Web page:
Conference Review: Scriabin @ 150

The Scriabin @ 150 conference and celebration, Reading, 24-25 September 2022

This conference was highly informative on a number of fronts and fruitful in discussion, as well as being a most happy and enjoyable occasion, bringing together for the first time many international experts.  Kenneth Smith (Liveprool) and Mark Richards, senior deputy head of Queen Anne’s School, Reading, were the joint originators, and this brought about a close collaboration by the school staff in technical back-up, providing unfailing support for many copiously illustrated lectures and a number of participations via Zoom. An excellent Scriabin recital was performed by the staff accompanist of the school. Few schools could provide a performer of this calibre. Overall, the high level of scholarship was complemented by an equal quality in the many Scriabin performances: Sonatas 2, 3,4, 7, 8 and 9 were performed, often within the framework of the talks.  There was an impressive demonstration of up-to-date technology combined with creative flair in providing lighting effects to find new ways of complementing the performance of Scriabin’s music.

A skilfully devised programme enabled the inclusion of more than twenty substantial talks in one and a half days. Each was video-recorded and the recordings will be sent to all the participants, so that we can make up on the hard choices we had to make in which talks to visit. A regime of good time-keeping was implemented, each group of talks being chaired; time was available for questions and discussion. Topics covered Scriabin’s compositional technique, especially in the middle and later periods;  literary, musical and cultural influences on the composer (particularly the Gesamtkunstwerk concept of Wagner) and his use of light as a means of expression; the reception of the composer in Russia, America and Britain during his lifetime, and a re-assessment of his influence on the generation of Russian composers directly following him. The extraordinary level of emotional tension in the music was examined, and this could be cross-referenced to a lecture (illustrated with sound examples) on Scriabin’s  individual style of performance, which is well documented with early piano rolls and many press reports. The difficulty of assessing performance from rolls owing to their limitations and the varying quality of modern transfers of them was discussed. With so many angles of approach, the complexity and seeming eccentricity of the composer and his ideas were made intelligible in the light of contemporary and historic contexts.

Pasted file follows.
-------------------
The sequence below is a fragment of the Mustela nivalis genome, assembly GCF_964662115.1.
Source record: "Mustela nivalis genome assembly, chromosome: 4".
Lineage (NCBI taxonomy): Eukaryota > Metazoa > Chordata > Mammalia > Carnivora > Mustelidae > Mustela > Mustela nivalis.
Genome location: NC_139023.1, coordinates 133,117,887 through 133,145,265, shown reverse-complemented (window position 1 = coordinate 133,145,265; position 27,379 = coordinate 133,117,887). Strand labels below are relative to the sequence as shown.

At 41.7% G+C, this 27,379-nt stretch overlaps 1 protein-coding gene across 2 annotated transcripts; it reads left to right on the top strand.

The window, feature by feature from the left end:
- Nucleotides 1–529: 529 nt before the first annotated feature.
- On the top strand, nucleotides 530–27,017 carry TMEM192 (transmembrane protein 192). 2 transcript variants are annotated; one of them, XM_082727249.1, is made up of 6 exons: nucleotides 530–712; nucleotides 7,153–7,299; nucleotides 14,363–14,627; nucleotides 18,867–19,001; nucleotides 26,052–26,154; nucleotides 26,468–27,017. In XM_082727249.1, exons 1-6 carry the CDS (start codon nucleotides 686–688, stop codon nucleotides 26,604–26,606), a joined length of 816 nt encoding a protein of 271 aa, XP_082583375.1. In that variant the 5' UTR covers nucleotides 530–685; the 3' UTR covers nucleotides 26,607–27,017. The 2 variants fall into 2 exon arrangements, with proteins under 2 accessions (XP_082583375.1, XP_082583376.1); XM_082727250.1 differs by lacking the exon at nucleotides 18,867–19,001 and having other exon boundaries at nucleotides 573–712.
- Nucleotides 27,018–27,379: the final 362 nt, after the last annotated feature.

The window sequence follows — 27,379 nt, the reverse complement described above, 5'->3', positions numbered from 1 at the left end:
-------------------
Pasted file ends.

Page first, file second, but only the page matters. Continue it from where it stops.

There was a distinguished and wide-ranging faculty of lecturers and performers from Britain, America, Germany, Austria, Italy, and Cyprus. The exhibition of analytical posters on Scriabin’s thought and composition by a mature student preparing a doctoral dissertation on Scriabin’s harmony, who spent his working career as a high-ranking computer expert, gave a further visual dimension to the proceedings, and the inclusion amongst such a distinguished faculty of Martina Frolova-Walker (Oxford), well-known as a broadcaster and writer on Russian music, added lustre.

The beauty of the setting, the well-produced programme book, and the excellent catering  completed a stimulating and satisfying experience.

Simon Nicholls

Leave a Reply

Your email address will not be published. Required fields are marked *